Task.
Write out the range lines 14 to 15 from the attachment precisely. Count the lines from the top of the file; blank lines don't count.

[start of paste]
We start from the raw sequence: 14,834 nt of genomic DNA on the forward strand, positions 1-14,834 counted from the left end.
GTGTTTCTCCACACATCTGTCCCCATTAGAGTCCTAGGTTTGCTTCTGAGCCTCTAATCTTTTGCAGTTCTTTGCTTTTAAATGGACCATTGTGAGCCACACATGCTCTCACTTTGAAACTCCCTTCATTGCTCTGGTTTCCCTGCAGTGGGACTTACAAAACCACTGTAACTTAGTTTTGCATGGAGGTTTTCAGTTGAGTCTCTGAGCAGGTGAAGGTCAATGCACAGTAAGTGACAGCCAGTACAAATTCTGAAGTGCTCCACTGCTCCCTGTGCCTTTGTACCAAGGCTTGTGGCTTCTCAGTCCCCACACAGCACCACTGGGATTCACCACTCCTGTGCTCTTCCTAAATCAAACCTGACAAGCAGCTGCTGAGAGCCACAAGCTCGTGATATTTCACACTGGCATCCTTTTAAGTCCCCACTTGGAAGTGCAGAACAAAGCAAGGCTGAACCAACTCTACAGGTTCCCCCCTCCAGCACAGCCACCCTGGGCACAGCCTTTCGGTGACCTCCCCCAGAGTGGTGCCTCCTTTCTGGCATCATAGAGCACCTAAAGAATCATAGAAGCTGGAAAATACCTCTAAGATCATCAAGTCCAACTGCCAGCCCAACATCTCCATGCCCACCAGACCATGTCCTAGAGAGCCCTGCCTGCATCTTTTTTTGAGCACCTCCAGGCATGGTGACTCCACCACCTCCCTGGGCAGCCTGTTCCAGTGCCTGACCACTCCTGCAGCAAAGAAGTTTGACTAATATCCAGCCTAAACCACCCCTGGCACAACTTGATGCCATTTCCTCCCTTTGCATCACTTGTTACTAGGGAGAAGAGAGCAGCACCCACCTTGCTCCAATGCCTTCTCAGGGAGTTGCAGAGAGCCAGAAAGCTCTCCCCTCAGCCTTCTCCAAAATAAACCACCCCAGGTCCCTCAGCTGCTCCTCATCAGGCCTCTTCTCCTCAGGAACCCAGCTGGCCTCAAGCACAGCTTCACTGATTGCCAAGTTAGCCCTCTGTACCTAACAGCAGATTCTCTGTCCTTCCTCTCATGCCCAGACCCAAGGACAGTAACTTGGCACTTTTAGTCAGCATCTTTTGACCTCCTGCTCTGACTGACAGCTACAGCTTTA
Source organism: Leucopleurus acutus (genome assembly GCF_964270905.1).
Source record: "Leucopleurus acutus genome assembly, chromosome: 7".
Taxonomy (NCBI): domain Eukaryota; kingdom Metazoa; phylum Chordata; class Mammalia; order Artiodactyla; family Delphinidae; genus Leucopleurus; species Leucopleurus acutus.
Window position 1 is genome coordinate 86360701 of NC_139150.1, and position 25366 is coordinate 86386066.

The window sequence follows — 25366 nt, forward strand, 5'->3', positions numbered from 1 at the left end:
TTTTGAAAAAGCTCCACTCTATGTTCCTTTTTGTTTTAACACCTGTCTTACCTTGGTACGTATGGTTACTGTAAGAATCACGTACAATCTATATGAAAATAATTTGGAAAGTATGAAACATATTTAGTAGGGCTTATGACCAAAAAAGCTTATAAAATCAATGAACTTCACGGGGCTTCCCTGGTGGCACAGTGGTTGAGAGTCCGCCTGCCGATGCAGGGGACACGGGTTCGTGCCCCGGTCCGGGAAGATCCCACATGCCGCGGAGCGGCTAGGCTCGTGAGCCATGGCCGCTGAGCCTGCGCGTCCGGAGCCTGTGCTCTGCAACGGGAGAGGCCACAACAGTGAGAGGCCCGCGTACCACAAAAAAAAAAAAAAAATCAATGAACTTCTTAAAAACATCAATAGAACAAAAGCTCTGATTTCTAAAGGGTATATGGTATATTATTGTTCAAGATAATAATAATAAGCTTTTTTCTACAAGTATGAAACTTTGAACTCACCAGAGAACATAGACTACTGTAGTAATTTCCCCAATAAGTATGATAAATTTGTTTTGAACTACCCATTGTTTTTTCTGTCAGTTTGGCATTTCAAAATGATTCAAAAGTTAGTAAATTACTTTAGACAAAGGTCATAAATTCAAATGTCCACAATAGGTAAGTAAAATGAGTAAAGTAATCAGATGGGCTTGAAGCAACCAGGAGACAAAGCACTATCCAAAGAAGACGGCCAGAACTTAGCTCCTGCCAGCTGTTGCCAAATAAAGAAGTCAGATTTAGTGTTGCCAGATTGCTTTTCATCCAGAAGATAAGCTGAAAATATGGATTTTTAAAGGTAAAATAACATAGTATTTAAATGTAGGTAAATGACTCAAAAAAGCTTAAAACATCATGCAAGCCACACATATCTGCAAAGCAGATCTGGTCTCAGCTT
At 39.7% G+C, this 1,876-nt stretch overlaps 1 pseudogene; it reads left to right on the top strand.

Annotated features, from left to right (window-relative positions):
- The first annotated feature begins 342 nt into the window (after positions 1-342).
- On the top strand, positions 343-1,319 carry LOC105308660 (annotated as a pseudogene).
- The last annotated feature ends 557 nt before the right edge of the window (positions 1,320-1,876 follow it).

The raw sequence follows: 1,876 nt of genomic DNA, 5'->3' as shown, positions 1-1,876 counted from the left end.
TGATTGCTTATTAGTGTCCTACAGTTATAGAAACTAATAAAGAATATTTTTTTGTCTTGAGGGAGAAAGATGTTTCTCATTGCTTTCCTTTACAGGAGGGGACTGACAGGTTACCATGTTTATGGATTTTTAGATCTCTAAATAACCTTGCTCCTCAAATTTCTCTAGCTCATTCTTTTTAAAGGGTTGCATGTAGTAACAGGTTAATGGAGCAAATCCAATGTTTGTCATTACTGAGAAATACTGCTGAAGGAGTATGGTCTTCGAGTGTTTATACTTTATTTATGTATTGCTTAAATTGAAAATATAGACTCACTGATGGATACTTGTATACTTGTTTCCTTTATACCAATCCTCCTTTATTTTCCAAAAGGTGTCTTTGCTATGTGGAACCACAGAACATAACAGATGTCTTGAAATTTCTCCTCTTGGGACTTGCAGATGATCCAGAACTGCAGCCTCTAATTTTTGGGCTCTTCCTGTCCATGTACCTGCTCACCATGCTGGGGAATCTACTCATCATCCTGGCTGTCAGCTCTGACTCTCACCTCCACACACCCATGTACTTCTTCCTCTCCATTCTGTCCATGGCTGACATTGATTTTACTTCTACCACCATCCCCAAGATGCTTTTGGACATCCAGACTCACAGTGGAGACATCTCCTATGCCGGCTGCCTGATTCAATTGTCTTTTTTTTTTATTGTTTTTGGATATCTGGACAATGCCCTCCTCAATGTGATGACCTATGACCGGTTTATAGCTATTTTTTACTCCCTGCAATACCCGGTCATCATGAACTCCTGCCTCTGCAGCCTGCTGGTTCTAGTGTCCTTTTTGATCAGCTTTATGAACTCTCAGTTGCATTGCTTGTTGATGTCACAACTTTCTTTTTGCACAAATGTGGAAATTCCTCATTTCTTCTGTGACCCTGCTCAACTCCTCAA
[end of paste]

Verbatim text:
The raw sequence follows: 1,876 nt of genomic DNA, 5'->3' as shown, positions 1-1,876 counted from the left end.
TGATTGCTTATTAGTGTCCTACAGTTATAGAAACTAATAAAGAATATTTTTTTGTCTTGAGGGAGAAAGATGTTTCTCATTGCTTTCCTTTACAGGAGGGGACTGACAGGTTACCATGTTTATGGATTTTTAGATCTCTAAATAACCTTGCTCCTCAAATTTCTCTAGCTCATTCTTTTTAAAGGGTTGCATGTAGTAACAGGTTAATGGAGCAAATCCAATGTTTGTCATTACTGAGAAATACTGCTGAAGGAGTATGGTCTTCGAGTGTTTATACTTTATTTATGTATTGCTTAAATTGAAAATATAGACTCACTGATGGATACTTGTATACTTGTTTCCTTTATACCAATCCTCCTTTATTTTCCAAAAGGTGTCTTTGCTATGTGGAACCACAGAACATAACAGATGTCTTGAAATTTCTCCTCTTGGGACTTGCAGATGATCCAGAACTGCAGCCTCTAATTTTTGGGCTCTTCCTGTCCATGTACCTGCTCACCATGCTGGGGAATCTACTCATCATCCTGGCTGTCAGCTCTGACTCTCACCTCCACACACCCATGTACTTCTTCCTCTCCATTCTGTCCATGGCTGACATTGATTTTACTTCTACCACCATCCCCAAGATGCTTTTGGACATCCAGACTCACAGTGGAGACATCTCCTATGCCGGCTGCCTGATTCAATTGTCTTTTTTTTTTATTGTTTTTGGATATCTGGACAATGCCCTCCTCAATGTGATGACCTATGACCGGTTTATAGCTATTTTTTACTCCCTGCAATACCCGGTCATCATGAACTCCTGCCTCTGCAGCCTGCTGGTTCTAGTGTCCTTTTTGATCAGCTTTATGAACTCTCAGTTGCATTGCTTGTTGATGTCACAACTTTCTTTTTGCACAAATGTGGAAATTCCTCATTTCTTCTGTGACCCTGCTCAACTCCTCAA